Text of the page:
The Courier News from Blytheville, Arkansas on July 3, 1950 · Page 1
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The Courier News from Blytheville, Arkansas · Page 1

Blytheville, Arkansas
Issue Date:
Monday, July 3, 1950
Page 1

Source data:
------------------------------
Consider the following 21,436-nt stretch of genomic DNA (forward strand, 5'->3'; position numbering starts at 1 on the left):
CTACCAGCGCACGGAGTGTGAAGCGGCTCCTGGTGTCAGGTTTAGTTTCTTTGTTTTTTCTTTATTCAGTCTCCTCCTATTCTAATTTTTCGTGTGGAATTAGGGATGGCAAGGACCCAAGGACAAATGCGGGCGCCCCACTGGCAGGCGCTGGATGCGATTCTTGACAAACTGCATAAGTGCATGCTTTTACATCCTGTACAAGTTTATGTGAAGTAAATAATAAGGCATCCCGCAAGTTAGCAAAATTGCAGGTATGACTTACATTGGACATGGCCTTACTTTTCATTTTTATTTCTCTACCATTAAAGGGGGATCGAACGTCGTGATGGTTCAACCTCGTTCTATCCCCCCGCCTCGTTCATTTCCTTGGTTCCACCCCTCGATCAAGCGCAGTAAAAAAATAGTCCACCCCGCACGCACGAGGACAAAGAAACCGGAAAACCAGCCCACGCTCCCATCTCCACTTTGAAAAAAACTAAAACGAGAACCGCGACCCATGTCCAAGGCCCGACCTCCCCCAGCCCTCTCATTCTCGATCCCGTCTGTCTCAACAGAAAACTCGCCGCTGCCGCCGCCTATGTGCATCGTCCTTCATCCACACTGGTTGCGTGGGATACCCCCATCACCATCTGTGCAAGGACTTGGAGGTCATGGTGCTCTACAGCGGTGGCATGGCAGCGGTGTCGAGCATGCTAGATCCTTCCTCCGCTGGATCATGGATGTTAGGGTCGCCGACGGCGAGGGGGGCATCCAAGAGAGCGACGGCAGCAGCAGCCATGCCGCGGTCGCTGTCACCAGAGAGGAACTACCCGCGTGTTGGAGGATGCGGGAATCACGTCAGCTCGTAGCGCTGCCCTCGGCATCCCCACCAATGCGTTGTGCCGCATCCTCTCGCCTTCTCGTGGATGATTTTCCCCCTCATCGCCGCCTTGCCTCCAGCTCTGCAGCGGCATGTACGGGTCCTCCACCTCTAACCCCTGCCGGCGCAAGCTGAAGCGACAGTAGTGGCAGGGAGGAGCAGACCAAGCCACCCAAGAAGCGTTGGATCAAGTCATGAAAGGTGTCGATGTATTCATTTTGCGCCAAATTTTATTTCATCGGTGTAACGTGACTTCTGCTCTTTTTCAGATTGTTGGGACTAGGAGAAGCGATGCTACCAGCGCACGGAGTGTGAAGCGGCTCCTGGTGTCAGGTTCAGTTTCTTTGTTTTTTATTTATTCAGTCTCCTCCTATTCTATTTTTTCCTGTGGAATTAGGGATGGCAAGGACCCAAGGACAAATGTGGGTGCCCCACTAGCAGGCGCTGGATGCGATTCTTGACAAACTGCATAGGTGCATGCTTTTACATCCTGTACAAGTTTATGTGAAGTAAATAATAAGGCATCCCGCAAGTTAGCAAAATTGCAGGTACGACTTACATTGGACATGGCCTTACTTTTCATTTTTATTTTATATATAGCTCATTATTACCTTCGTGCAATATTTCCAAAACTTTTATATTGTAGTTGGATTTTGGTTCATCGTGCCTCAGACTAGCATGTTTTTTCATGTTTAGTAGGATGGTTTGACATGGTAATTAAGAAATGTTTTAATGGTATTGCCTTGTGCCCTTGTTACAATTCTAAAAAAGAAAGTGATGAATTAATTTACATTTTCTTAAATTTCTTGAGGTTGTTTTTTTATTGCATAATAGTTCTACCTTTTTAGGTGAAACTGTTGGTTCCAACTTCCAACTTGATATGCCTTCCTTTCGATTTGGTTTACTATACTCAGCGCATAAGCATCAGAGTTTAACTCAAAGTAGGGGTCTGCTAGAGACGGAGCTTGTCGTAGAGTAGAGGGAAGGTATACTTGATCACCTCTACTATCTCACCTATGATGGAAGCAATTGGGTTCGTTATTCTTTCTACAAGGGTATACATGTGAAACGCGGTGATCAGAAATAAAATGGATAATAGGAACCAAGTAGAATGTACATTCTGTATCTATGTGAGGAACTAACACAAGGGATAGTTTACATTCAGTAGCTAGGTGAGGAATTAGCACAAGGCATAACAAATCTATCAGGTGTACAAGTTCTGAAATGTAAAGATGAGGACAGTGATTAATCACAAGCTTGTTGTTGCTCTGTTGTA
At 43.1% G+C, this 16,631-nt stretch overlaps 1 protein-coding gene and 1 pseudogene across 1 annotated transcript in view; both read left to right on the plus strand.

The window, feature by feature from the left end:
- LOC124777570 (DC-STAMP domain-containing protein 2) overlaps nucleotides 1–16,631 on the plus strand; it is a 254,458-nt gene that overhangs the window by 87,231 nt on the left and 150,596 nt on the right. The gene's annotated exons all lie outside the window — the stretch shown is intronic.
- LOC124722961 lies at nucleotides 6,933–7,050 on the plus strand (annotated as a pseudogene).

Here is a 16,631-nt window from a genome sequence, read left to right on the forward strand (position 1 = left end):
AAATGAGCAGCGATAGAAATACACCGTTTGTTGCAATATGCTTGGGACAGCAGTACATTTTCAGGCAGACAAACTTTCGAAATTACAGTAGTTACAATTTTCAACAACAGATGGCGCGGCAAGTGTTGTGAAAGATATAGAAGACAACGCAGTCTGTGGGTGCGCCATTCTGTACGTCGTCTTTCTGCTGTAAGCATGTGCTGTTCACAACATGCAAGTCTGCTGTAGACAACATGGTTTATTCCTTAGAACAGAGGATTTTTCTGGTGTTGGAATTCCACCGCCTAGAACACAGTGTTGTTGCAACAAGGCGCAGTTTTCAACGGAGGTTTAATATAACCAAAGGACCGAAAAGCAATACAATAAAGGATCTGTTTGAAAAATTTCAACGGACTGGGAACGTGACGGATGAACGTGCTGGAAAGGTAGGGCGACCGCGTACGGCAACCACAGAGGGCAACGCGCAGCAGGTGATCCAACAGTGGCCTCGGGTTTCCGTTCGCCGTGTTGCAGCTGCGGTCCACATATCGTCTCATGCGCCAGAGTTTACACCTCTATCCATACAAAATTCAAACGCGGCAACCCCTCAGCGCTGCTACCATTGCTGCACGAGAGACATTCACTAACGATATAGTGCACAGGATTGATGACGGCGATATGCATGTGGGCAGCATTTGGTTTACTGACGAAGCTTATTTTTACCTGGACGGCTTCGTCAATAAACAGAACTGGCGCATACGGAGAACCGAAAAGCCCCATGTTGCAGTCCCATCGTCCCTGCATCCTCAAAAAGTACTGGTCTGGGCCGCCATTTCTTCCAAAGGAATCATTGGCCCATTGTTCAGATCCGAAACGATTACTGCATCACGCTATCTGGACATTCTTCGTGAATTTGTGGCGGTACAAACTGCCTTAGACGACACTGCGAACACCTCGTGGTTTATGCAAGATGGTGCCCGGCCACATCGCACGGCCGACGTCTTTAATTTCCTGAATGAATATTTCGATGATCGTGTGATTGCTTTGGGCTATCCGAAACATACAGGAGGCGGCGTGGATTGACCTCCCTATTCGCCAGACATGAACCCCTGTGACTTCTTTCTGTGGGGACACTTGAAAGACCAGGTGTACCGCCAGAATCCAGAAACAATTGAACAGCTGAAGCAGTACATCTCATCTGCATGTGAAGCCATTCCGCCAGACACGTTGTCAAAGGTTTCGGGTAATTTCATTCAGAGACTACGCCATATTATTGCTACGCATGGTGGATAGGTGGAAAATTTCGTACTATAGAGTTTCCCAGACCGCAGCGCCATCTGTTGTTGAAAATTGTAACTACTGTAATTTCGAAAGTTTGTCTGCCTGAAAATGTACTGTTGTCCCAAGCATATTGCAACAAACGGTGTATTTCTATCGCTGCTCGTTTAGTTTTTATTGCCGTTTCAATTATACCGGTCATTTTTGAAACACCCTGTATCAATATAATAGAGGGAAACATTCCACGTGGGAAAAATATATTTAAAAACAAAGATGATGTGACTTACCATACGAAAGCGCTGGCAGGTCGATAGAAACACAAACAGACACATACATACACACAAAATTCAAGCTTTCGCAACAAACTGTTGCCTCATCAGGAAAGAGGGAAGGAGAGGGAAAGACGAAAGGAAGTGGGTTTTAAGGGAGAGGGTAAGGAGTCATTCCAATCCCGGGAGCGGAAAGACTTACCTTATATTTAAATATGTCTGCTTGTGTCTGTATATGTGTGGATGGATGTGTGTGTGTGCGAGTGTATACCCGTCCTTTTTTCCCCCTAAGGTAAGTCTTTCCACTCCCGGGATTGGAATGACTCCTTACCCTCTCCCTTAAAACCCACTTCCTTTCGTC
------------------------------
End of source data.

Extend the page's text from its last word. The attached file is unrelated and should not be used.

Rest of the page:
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BLYTHEVILLE COURIER NEWS fOL. iLVt— Ittf DOMINANT NKWSPAPKR OP NORTHEAST ARKANSAS AN» SOUTHEAST MISSOURI 89 Blythevill* Dally New» BlyllicvUlc Courier Mississippi Valley BlytbevUlc HeraM shout hurrah! banners gay! Glorious Fourth !VII,LE, ARKANSAS, MONDAY, JULY S, 1950 TKN PAOBS BINOIJO COPIES FIVE CENTS ! Planes Slow Red Korean Drive 'Lest We Forget' Boy Scouts Offer Prayer at Valley Forge Bj ED CKEAGII VALLEY FORGE, Pa., July 3. (if) —"Lord God of hosts, be with us yet. "lest we forget—lest we forget." You might have wondered, in the beginning, whether the Boy Scouts Jelt in their hearts the meaning of the words or whether they were only parroting the old folks. ,- But in a few seconds you knew tfo'j ans>er: ;: ^fou saw the candles flicker into •it. Only a lew pricked the dark- lilis at first. Then the whole open- •Washington's troops left' bloody footprints, .suddenly blazed with the brilliance of almost 50,000 candles. ": And from- the" throats of the . massed scouts and their leaders at the'second national jamboree came -other familiar words: . "Our Father's God, to Thee. .^ "Author of liberty. . . ." • ^_ -" Scouts at Church IV wsAn't a religious ceremony. The Scouts had been to church Sunday morning. Protestant, Cath' "lie, Jewish, Buddhist, Moslem and t •'--,*! services were held at the tame, time In a half-mile radius. Then last night the boys and men came together again and took part in a common program dedicated to recalling the milestones of freedom along the path of American democracy. Freedom of worship was the freedom symbolized by the burning candle In the uplifted hand of cv- «ry scout. A Catholic priest, a Protestant minister, a Jewish rabbi and a leader of the Church of Jesus Christ of the Latter Day Saints (Mormons) look part in Ihe' program. Freedom of Worship From somewhere in the darkness of the mild July evening .anonymous voice spelled out through loudspeakers the lesson of the convocation:' i "In some parts o fthe world, men jfHill are persecuted for their rc- ^Jgious beliefs, and even somewhere in our land there is bigotry and misunderstanding. "Freedom must be fought for continuously, and you Scouts must be leaders in that fight." Scouts Are Sleepy Most of the Scouts were sleepy after the program, and went .-traight to bed. Today some 9,000 of them walked from one to another of the historic spots in nearby Philadelphia. Thousands of others toured Valley Forge itself, with its reminders of a fight for freedom nearly two centuries ago. At noon today, the first Ameri- can jamboree since 1337 was half over. It began last Friday and will end Thursday with another convocation. The theme will be "world brotherhood." Tomorrow, I n d e- pendcnce Day, the Scouts from 20 nations will play host to Gen. of the Army Dwiglit I). Eisenhower. ath - Laney Feud -—i Tied in Debate By I,EON HATCH LITTLE ROCK, July 3. OP)—Tills Arkansas governor's rac« is an entertaining political show—maybe even Important, But if you're looking for clear-cut issues, apparently you'll have to wait until Ihe "wet vs. dry" battle in the November general election. * Governor McMath and former ov. lien Laney. the chief rivals for Ihe DemocVatic nomination—nnd hercfore the office—apparently arc irelty much for the .same things mil against the same things—at east from their public utterances. Except that McMath's for Mn- 'lalli against i,aney, and Laney'.s or Laney against McMath. Eacli professes to believe that he's landlcd the job of governor better han the other—McMath in the 18 nonths of his present first term; Jincy in the two .terms lie served before he retired' voluntarily two •ears ago. And would handle It better If elected again. Each claims he's done better for -he schools, for the state's finances, n attracting new industries, for Ihe Highways, In reducing taxes and n all the other lines beloved of politicians. Both AKainsl FEl'C Each says he's against the proposed pair Employment Practices Commission—whatever that has to do with the governor's contest— "socialized medicine," infringement of slate's rights and the cominun- Armed Infantry Units Digging in on Front; Near Enemy Contact 'Hometown' aper Reunites Old Friends 'Fourth' Celebrations 14f r^ Aftanila; Hayti Two extended Fourth of July celebrations in this area will be climaxed tomorrow at the Big Lake Game Refuge near Manila and in * Hayti, Mo. At. Big Lake Game Refuge tomorrow, Mississippi ' County candidates for political offices will - be quests at the July 4 picnic given by the Manila Cemetery Association. At Hayti. the holiday celebration is being sponsored by the Hayti Park Board at Northside Park. Virtually every civic club in Hayti is A hometown newspaper some 12,000 miles from'that home, recently served to reunite two former BlythevUle playmates both now on Okinawa where they arc on [our of duty with the Army Air Forces. Lieut. B. B. "Dick" Wilson, in a recent letter to hi-s mother, Mrs. B. B. Wilson of BlythevUle, told of standing on the flight line awaiting the arrival of hig plane and reading the Courier News, when another officer hailed him and asked what he was reading. When he replied "my home town newspaper," the officer came u(> and introduced himself as J. E. Critz. Jr., formerly of Blythevillc. Although they had not recognized each other as grown men, they were former classmates and had played together many times before the Critz family moved away several years ago. - Tn scanning tile paper for familiar names, they ran across an item In the "15 years ago" column, telling of the election of Mrs. Grit?, to the office of president of the Missionary Society of the First Methodist Church. Lieutenant Wilson, when his tour of duty in the Far East ends In October, plans to attend an electronic school at Keeslcr Field, Miss. Copter Schools To Start Term July 10 J. E. Godwin, .superintendent of the Cooter schools, announced today that the schools will open July 10 for the first term. All children six year's old or who will be six by Jan. 15 should enroll at the beginning of the term at the school. The school cafeteria -will open July 11. Mr. Godwin said prices of ncals will be the same as last year. Free lunches will not be served, but Mr. Godwin said parents could earn meal tickets for their children, if necessary, by doing extra work n the campus. Bus schedules are: The bus to Oak Ridge will leave Cooler at 6:20 a.m. The bus to Tyler will leave Cooter at 6:40 a.m. The bus from Cottcnwood Point to Cooler will leave at 0:30 a.m. Teachers arc scheduled to be at the school by 7 o'clock each morn- 'ng and students not later than ':25. Classes will begin at 7:30. Mr. Godwin said all high school students from the surrounding rural Weather Arkansas forecast: Partly cloudy this afternoon, tonight and Tucs PARTLY CI.OUDY day. Not much change in temperature. Missouri forcrast: Occasional local thundcrshowcrs this afternoon and tonight and southeast half Tuesday; low tonight 66-70 cast and south; high Tuesday lower upper M's southeast. Minimum this morning—68. Maximum yesterday 97. Minimum Sunday morning—66. Maximum Saturday—96. Sunset today—7:17. Sunrise tomcr.'row—4-52 Precipitation 21 hours to 7 a in today—none. Total since Jan. 1—33.41. schools school. may attend the Cooler He urged parents to-start their children to school on the first day and to keep them in school "in fairness to the child." The first-day session of the school.' will close at noon Monday. South Koreans Extend Thanks scheduled to take part in the celebrations. A three-day affair, the Big Lake picnic got under way yesterday and continued through today. The largest crowds of the three days are expected to turn out tomorrow. Proceeds from the event will go to the Manila Cemetery Association for the maintenance and 'improvement of Ihe group's cemetery. C. W. Tipton is head of the Cemclery Association and A. A. Tipton, a member of the Association's board of directors, is in charge ol the picnic. Fair Weather was ahead for Fourth of July celcbranls in Arkansas. The U.S. Weather Bureau in Little Rock today forecast partly cloudy skies and little change in temperatures for tomorrow. No city-wide events for celebration of the Fourth have been scheduled in Blytheville. Chief of Police John Foster today warned Blythevillc residents against "excessive" shooting of fire works within the city limits in cclebratioi of. ihe Fourth of July. Chief Foster appealed to Blylhe- ville residents for a "safe and sane' celebration, pointing out thai the shooting of fireworks in a dnngcruu way will not be toleralcd. He also reminded merchants of the city ordinance which prohibits the sale of fireworks inside Ihe city Set FOURTH on;r, 10 Coroner's Jury in Dunklin County Probes Ex-Blytheville Man's Death Dunklin County Coroner W. A. Hawkins of Kcnnclt said early this afternoon that a coroner's jury had returned a verdict of "accidental dcalli" following; its investigation of the fatal shooting of Carl Thomas Brooks of Hornersville, Mo. Mean temperature (midway :en high and low)—81. bc- lormal mean temperature for ivily—«!.s This Dale I.asl Yrar Minimum this morning—74 Maximum yesterday—09. Precipitation Jan. 1 to this dale A Dunklin County coroner's Jury today was investigation the death of Carl Thomas Brooks, 35, former Blytheville resident who hnd moved to the Gilbert's Crossing community near Hornersville, Mo. Brooks was fatally shot this morning with a single blast from an automatic 12 gauge shotgun at his home. The Jury war called Into session at- the home to decide whether death was suicide or accidental. According to an attendant at the Cobb Funeral Home here, where Ihe body is being held, the blast from the shotgun struck Brooks under the chin, tearing aw ay one side of his head. The attendant stated that there ' were differences in opinion as to ists. Each accuses the other of not whether Mr. Brooks shot himself or was shot accidentally when h e brushed against the gun while reaching inlo a make-shift clothe, closel. Two of Mr. Brooks' small children were in the house at the time o the shooting. His wife and his sister had left the house a few minutes before going into the garden. Mr. Brooks was corn near the Lost Cane community but in recent years had made his home at Gilbert's Crossing. He is survived by his wife. Mrs. Evelyn Brooks; two sons, Carl Thomas, Jr., and William Eugene Brooks; two daughters, Marita Joe and Donna June Brooks, all ot Gilbert's Crossing; his parents. Mr. and Mrs. Vester Brooks, and two sisters, Mrs. Eunice Johnson and Mrs. Emma Jane Owens of Bly- thevillc; and one brother James Brooks ot Osceola. Funeral arrangements were Incomplete today pending the arrival of Mr. Brook's father, who Is in a Woodman of the World hospital In Texas. U.S. and UN Support Praised by Minister Of Invaded Nation By O. H. P. KING TAEJON, Korea, July 3. (/P)—The 'oreign minister of invaded South rCorea today thanked the United States and United Nations for support and said this may be "the hour of recession of the tide of Communism." Ben C. Limb issued a .statement saying that "America's strong belief n liberty and .freedom could not be better expressed than by her realistic action on this July 3. the of the United States Independence Day anniversary." The foreign minister added: "It has gladdened our hearUs to hear how Ihe Uniled Nations has responded to our crucial situation. Thirty-lhree member nations have publicly proclaimed their sympathy for the Republic of Korea and 10 have acted to back up their words with action if called upon. Crystallizing Point "Korea may well become a crys- talizing point of all democratic nations in the world. In future years this devastating experience might well be looked back upon as the hour of recession of the tide of communism." Limb mentioned only the United States by name. He did not describe the direct aid offered by the other naltons. British and Australian naval and air forces already arc in action against the North Korean Reds. Nationalist China has offered to send ground troops and air units. "Big Sacrifice" "The United States already hn .sacrificed much for Korea," he said. "Some of her finest sons have given their lives. Millions of dollars have been spent In peace and In war. "The American embassy, Korean military advisory group and economic cooperation administration are known and loved by every citizen In the. republic for their valuable contributions here. "Korea — and the democratic world—will never forget." being much of a Democrat and says he's the party's true follower. And so on down.tlie line it goes. What each thinks of the other isn't much. And Ihe two have an opportunity lo lell each other off from the same platforms tomorrow—but apparently don't plan to take advantage of it. Both are scheduled to appear a the same Fourth of July rallies at Corning and Portia in Northcasi Arkansas. No Debate Planned But each candidate lias said hc'l Just say his piece, and let his op ponenl do likewise. Apparently there'll be no debate. McMath slarts off .the week'. .g°_m_Paigniinj lo((ay with an ^ f , ISSSF?*? JKS '"'' -, J*™« » the v«** with nn •r Laney s home town, .Camdcn Saturday night. Laney today is at Searcy. New port and Paragould in that 'order He'll wind up the week, at Har rison Saturday night. By Tlie Associated Press Communist inviulers of South Korea slowed down their powci-ltil nniiored advance today to lay low in the ace nf a fierce dftylij{lit pounding |, y U. S.'bomber-, and' ightcr.s. Under cover ol nijfhl they wen: likely lo move and possibly make their first contact with U. S. ground .1'OOps. First U. 8. infantry unils digging in at tlu- front were greeted hy a Mivago 25-mlnulc attack of five to seven unidentified stra(in B planes for many of the young American troops it was the first taste of buttle' I'or U. S. Infantry it wn.s the first combat action since World War n. U.S. Troops Hit By Aussie Planes Mustangs Strafe Ground Forces in Nearby Attack By TOM I AMKKKT AN ADVANCE AMERICAN POSITION ON THE KOREAN FRONT. July 3. (/ft— rive to seven Mustang fighter planes with Australian markings save American ground forces in South Korea their first taste of warfare today when they made a savage 25 minute strafing and rocket attack near U. S, positions, (Tokyo said (his was Ihe snmc allaek which Al> Correspondent Tom Lambert previously had re|«>rted by unidentified planes and in which he said one American sergeant was slightly wounded In the foot. (The exact circumstances were not clear. The earlier dispatch had implied the Americans were under direct attack and made clear that in any event the rnld wns on the village in which the Americans had (heir command post. Aussics Join II. S. (General MacArlhur's hcadtpiar- lers communique mentioned Australian fighters Joining . American planes in attacks on varied tar- gels Monday but said nothing about an attack so near American ground troops. ' (Lambert, who was on the scene himself, telephoned his Information to Tokyo in n series of interrupted calls. Tn dictating his new lead identifying tho planes as Australian, he picked up the previous account as See STRAP*: on Va K c 10 American bombers and fighters In large numbers sprayed bombs rockets and machincfilln fire at the communists, four of whose lank columns were across the Han River. Aliolbcr Red tank column bad taken Wonjn. 50 miles east of Seoul,:captnrcd South Korea capital. Tanks, Trucks lilt American and Australian tighter plnncs wrecked seven North Korean tanks and 22 trucks and shot down two hostile planes Monday. The Communists were building up their anti-nircnift positions in the Seoul area and carrying out heavy bomb- nig attacks on Suwon, but, they failed to dislodge the South Koreans still hanging on to the town and its airfield. 23 m|| C s south of the fallen capital. Two Red tank columns were reported 25 miles below the Han In n menacing breakthrough outflanking Suwon and its airfield, abandoned by the Americans ns nn advance supple base, but n spokesman at Gen. MncArtluir's advance headquarters In Korea said this breakthrough was not as serious us it had looked at first. No Serious I'rosre** Headquarters said the Reds made 10 serious progress during the day Hit that nightfall might touch off a renewed surge and bring Americans and Communists within shooing range. The day's reports Indicated the Red drive was at least temporarily stalled, probably be- ciuisc of the severe pasting by the American plnncs. The Communist radio said American bombers raided the North Korean capital, .Pyongyang, twice 'Arkansans' Among First Casualty List 1,1'ITLE ROCK, July 3. UP)-. Two officers with Arkansas connections were among those listed on the first official casualty list of the Korean campaign. The two were among 11 officers and men missing after crash of a transport plane carrying them from Japan to South Korea. One of the two. Lt. Louis G. Selig, Jr., Is the son of Mr. and Mrs. Louis O. Sellg, managers of the Terminal Hotel In Little Rock. His wife, now in Japan, is the former Carman Ramsey of Monticello. The other Is Lt. Edward M. Grays, whoso wife, Johnnie, lives at Hot Springs. Cray's mother lives at Lock Haven, pa. Grays, a World War II veteran, reenlisted in 1048 after having worked In a Hot-Springs clothing store following Ills discharge, for a time last year he was stationed at the Army and Navy Hospital, Hot Springs. U.S. Reserves to Stay As Such, Johnson Says f nHH' Jl " y 3 ' ^,-SccrclMy of Defense Johnson said today there is no present intention to mobilise reserves in this country In connection with the Korean crisis. , Johnson made the statement to White House reporters alter a conference with President Truman. ".puiw.™ anci a He was commenting on a story by David Lawrence, columnist who said today the first step in a limited mobilization may co me this week with a call for "volunteer reserves" to come to active d. ly Lawrence said tins step "is Imperative if the Navy, for example A f ,, "! c . P crsonncl to ma " th» ships needed this very month "' son rtplted '""" ""* pros " ccl of a ^ tiM mobilization, John"Nol at the present time." In response to another question, Johnsonsald lhat under recently- enacted law Ihe President could, if he considered it necessary call reserves to active duty without their consent '"-"-Mary, call Blytheville Firm Is Incorporated Brownie. Inc., of BlythevUle. filed articles of incorporation last week In Little Rock to manufacture and sell juvenile furniture. Howard Brown, Wilson If. Yarbrough and Wilson Bohannlng are the incorporators. Authorized capital was listed at $15.000. Mr. Yarbrough said today that the manufacturing plant will be located in one of the hospital build- Ings at the Hlytheville air base. B. A, Lynch Assumes Rotary Governorship B. A. Lynch of Blythevllle took office Saturday as governor of District 22 of the Rotary Inter- notional. He was elected at the recent annual Convention of the Rotary In Detroit, Mich. Mr. Lynch will supervise the activities of 34 Rotary Clubs In Arkansas during the 18SO-51 fiscal year. His is one of the four Rotary districts in the state. Mr. Lynch Is president of the Farmers Bank and Trust Company of Blytheville. Staff to Get Ho/idoy; No Paper Tomorrow — Courier N'cws employes will join olher Blj-thcvllle and Mississippi County residents in laliinR a Fourth of July holiday. In accordance with its annual holiday schedule, the Courier News uill not publish an edition tomorrow. Publication will be resumed Wednesday. New York Cotton July 3367 Oct 3325 C 3321 Mar 3320 -May 33)3 Open Hlfjh Low Close 3375 3300 3338 3320 332!) 3310 3328 3314 3320 330C 330G J324 3314 .1320 33H New York Stocks Closing Quotations: AT&T . . Amcr Tobacco Anaconda Copper . Beth Steel Chrysler Coca Cola ' Gen Electric Gen Motors Montgomery Ward N Y Central '.'. Int Harvester J C Penney Republic Steel Radio Socony Vacuum Sludebakcr Standard of N ,1 Scars Packard , , U S Steel Southern Pacific Monday, (iropping •nnrc than 800 bombs ; U said fighters knocked down two bombers. Hong: Kong Report* Ofllcials studied reports from Hong Kong quoting Chinese dispatches from Canton which he Chinese Communists wer - n force of 20.000 or more men for the Korean campaign. The United stales maneuvered to keep the Chinese, both Notionalist •mil Communist, from becoming cm- irolled in tlie Korean war and wid ennig it, scope. To Chiang Kai- shek's offer of 33,000 troops to fluhl in Korcn, the U.S. replied that Chl- nng should look to the defenses of his final bastion, Formosa. While this, tantamount to. rejection of the offer, disappointed the Chinese Nationalists, the feeling In Washington was tliiit entry of the Chinese Nationalist troops Into the Korea [ighlmg might well bring China Communist troops Into the war. The 39 members of Die United Nations who now back U.S. actions 35 71 130 44 IBO 5-8 53 3-8 11 5-8 2C 5-8 56 3-i 3-4 18 1-2 ID I-'J 23 7-8 72 3-8 45 1-4 3 1-2 32 1-4 ' Mar. . 51 1-2 May . n Korea were reported generally favoring the appointment of US Gen. Mac-Arthur to lead the UN effort to restore peace by the of force. Truman Sens Itrporl President Truman and Secretary of Stale Acheson studied lalost re ports from Korea. It was understood these reports said morale In the invaded country was good despite the battering the people took in what Sen. Tydings (D-Mdl cnil- erl a test to sec how far the Communists could go in their program before the democratic world would call a halt. The State and Defense departments, over Ihe inllial emergency iwrlod of spot decisions, studied ihe whole Orient situation with a view to warding O fr possible Com- Four Arkansans Die on Holidays Nation's Weekend Accident Victims Climb to 350 By The Associated Press The nation's weekend accidental denth toll had climbed to 75 today as millions of motorists took to highways nnd beaches for the July 4 celebration. The National Safely Council had said It would be the biggest four- day traffic Jam In history and predicted that 385 would be killed before it ends, about midnight to- 1 morrow. 36 Million Vehicles The council estimated that 36,000,000 vehicles would be on the highways between 6 p.m. (local times) Friday and midnight Tuesday. But the homeward movement was expected to be spread over more time thali the mass departures. Many' of the celebrants had to return to their Jobs today, while others, mostly office workers, will not return to work until Wednesday. Highway mishaps had caused 252 deaths. There were 74 drownings, one fireworks fatality, and 48 from other miscellaneous causes. Four Ole In Arkansas At least four persons have met violent death In Arkansas as th« July 4 holiday- period began. Charles Wayne Wood. 17-year- old Flippln (Marion County) youth, drowned in White River near Ilia home late Sunday. John Phelps. a member of the Harrison Fire Department, which Is aiding In a search for the body, said the youth went down as he and two companions were swimming. James Curcton, about 30, of Clark Ridge, near Mountain Home, was killed when he was thrown from Ills motorcycle on Highway 5 near Three Brothers early Sunday. Two-year-old Sheardon Wilson Franklin of Garland City was killed he was struck Saturday by wlicn an automobile being backed out of a driveway by his father, Smead Franklin. Third death wns that of Riley L. Pitt. 23, of Texarkana, Tex., who was killed when he fell 90 feei from a smokestack he was painting at the Helena Cotton Oil Milt Sunday. aggression at other points. Moscow's press kept un a drum- lire of propaganda against. US ac- tior.s. apparently intent upon ,,iir- nng the Russian public to Imligna- tion. N. O. Cotton July . Oct. . Dec. . Open High Low close . 3332 3353 3332 3345 . 3317 3321 MOO . 3315 3320 3300 3317 3317 3305 . 3305 33 U 3234 3313 3312 33 M Czech Communists Order Purge PRAGUE, Czechoslovakia, July 3. the party against the Infiltration 1948," the committee declared ol the enemy." , ,. „ ..,.. zech Communist leaders have ordered the severest purge the party has had since It took power here In February, 1818. The party's centra] committee announced in the official Communist newspaper Rude Pravo yesterday that every party member will be placed on probation from next Sept. 1 to Dec. 15 In an clforl to weed out undesirables. New party cards will be Issued New Year's Day, the announcement said. The committee said each member will have to prove "how he defends ny.' llonjr Konff Move A similar move by the Chinese Communist Parly was reported Saturday from Hong Kong. Bulgaria. Romania and Hungary have had patty "purifications" ol varying Intensity in recent months. The last probationary period in Czechoslovakia occurred from Oct. I, 1948, to Jan. 31. 1949, when the party purged 107,133 members. "This time probation will be nv.ich stricter and more thorough than in Church Resolution Meanwhile, the official Czech news agency announced last night that a resolution by "clergymen of all Christian churches and religious societies" In the country had accused the Western powers of "God- plans" for war. The resolution adopted at a peace conference at I.nhacovicc, Moravian spa, said Ihe Vatican supports "imperialistic anti-peace forces" in disagreement with "the overwhelming majority of the faithful." Sailor Held After Wreck Forfeits Bond Clarence E. Brown. 24. sailor sia- tloned at the Naval Air Station at Miilington. Tenn.. today forfeited a S7G.10 bond in Municipal Court in Osccola on a charge of reckless driving that followed an auto- tractor wreck near Osccola Saturday afternoon. Tnl Higginbotham. 35-year-old Osceol.i Negro, was slightly injured when the car Brown was driving collided with tiic tractor he was driving, ilifginbotham suffered a dislocated right wrist and finger and bruised hand. He was Ireatcd at an Osccola physician's office. Brown was uninjured, state Trooper Clyde Barker said the accident occurred at 3 p.m. Saturday one and one quarter miles souih of Osceola on Highway 61 when [iiown passed the tractor, which was towing a plow attachment. The right front fender ot the car caught on the left plow bar of the tractor and turned It over on Higginbolham. Higginbotham Is a tractor driver on the Alex Crosswalto farm near Osccola. Sheriff Deputies Dave Young and Edgar Younj- arrested Brown. Soybeans High Ixw Close July 330 325 326H N'OV 242 1 ; 238't 229?t Jan 246 24074 242-13 Mar 248 243 244-41